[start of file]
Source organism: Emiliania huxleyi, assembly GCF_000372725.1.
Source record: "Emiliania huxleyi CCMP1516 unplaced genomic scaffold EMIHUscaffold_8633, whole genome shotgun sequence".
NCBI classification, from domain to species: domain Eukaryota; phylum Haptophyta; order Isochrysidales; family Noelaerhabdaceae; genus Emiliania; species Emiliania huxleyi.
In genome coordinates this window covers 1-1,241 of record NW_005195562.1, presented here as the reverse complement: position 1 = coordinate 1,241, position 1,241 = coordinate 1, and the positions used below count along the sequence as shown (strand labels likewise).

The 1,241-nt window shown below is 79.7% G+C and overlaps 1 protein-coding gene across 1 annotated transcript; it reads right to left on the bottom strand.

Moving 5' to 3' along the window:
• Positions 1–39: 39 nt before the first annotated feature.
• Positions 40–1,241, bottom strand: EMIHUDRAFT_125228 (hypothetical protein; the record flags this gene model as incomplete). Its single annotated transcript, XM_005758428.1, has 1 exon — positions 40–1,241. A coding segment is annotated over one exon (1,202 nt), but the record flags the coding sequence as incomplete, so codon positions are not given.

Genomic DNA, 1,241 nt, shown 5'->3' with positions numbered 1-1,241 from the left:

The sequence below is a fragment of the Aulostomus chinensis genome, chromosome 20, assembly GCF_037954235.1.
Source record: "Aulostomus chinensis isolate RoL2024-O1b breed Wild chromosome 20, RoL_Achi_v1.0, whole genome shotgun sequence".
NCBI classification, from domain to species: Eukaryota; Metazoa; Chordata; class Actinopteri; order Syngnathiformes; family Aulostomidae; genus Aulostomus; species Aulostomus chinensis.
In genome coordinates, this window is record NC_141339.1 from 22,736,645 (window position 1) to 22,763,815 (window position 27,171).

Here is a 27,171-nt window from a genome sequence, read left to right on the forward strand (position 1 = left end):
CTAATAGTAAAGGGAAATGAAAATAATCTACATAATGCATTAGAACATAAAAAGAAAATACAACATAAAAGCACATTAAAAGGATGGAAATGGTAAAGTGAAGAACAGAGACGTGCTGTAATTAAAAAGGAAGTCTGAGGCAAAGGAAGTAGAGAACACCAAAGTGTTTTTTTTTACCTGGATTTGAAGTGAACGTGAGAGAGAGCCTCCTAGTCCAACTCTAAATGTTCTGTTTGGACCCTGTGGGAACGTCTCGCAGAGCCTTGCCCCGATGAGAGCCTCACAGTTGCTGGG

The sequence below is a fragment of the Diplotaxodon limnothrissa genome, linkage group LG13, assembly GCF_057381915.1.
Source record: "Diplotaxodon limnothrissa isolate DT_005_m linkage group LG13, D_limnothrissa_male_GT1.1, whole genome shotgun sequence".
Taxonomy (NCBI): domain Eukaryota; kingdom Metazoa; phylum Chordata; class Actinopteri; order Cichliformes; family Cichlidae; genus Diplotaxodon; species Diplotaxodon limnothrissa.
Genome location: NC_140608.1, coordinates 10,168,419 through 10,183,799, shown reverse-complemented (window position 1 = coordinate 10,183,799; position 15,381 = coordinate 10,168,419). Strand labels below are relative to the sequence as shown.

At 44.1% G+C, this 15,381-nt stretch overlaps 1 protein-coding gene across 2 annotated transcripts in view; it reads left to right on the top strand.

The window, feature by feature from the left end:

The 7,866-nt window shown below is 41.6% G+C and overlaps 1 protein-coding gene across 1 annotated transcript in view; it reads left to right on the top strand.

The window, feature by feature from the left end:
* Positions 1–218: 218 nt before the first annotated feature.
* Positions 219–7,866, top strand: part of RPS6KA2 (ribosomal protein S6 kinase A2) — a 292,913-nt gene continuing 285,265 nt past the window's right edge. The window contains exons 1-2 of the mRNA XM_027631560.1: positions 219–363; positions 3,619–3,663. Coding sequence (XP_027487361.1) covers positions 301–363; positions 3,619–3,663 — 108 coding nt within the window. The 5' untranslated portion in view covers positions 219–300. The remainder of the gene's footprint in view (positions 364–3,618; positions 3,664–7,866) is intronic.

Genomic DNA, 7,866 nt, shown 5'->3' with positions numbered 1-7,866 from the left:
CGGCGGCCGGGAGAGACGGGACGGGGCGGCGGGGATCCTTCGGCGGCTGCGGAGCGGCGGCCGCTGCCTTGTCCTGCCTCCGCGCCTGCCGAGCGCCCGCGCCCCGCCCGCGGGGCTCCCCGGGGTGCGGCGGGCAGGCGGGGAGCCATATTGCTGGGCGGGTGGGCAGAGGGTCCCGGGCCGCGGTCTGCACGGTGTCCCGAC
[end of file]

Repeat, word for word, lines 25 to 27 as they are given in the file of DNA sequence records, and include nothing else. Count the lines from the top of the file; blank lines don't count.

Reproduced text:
* Positions 219–7,866, top strand: part of RPS6KA2 (ribosomal protein S6 kinase A2) — a 292,913-nt gene continuing 285,265 nt past the window's right edge. The window contains exons 1-2 of the mRNA XM_027631560.1: positions 219–363; positions 3,619–3,663. Coding sequence (XP_027487361.1) covers positions 301–363; positions 3,619–3,663 — 108 coding nt within the window. The 5' untranslated portion in view covers positions 219–300. The remainder of the gene's footprint in view (positions 364–3,618; positions 3,664–7,866) is intronic.

Genomic DNA, 7,866 nt, shown 5'->3' with positions numbered 1-7,866 from the left:
CGGCGGCCGGGAGAGACGGGACGGGGCGGCGGGGATCCTTCGGCGGCTGCGGAGCGGCGGCCGCTGCCTTGTCCTGCCTCCGCGCCTGCCGAGCGCCCGCGCCCCGCCCGCGGGGCTCCCCGGGGTGCGGCGGGCAGGCGGGGAGCCATATTGCTGGGCGGGTGGGCAGAGGGTCCCGGGCCGCGGTCTGCACGGTGTCCCGAC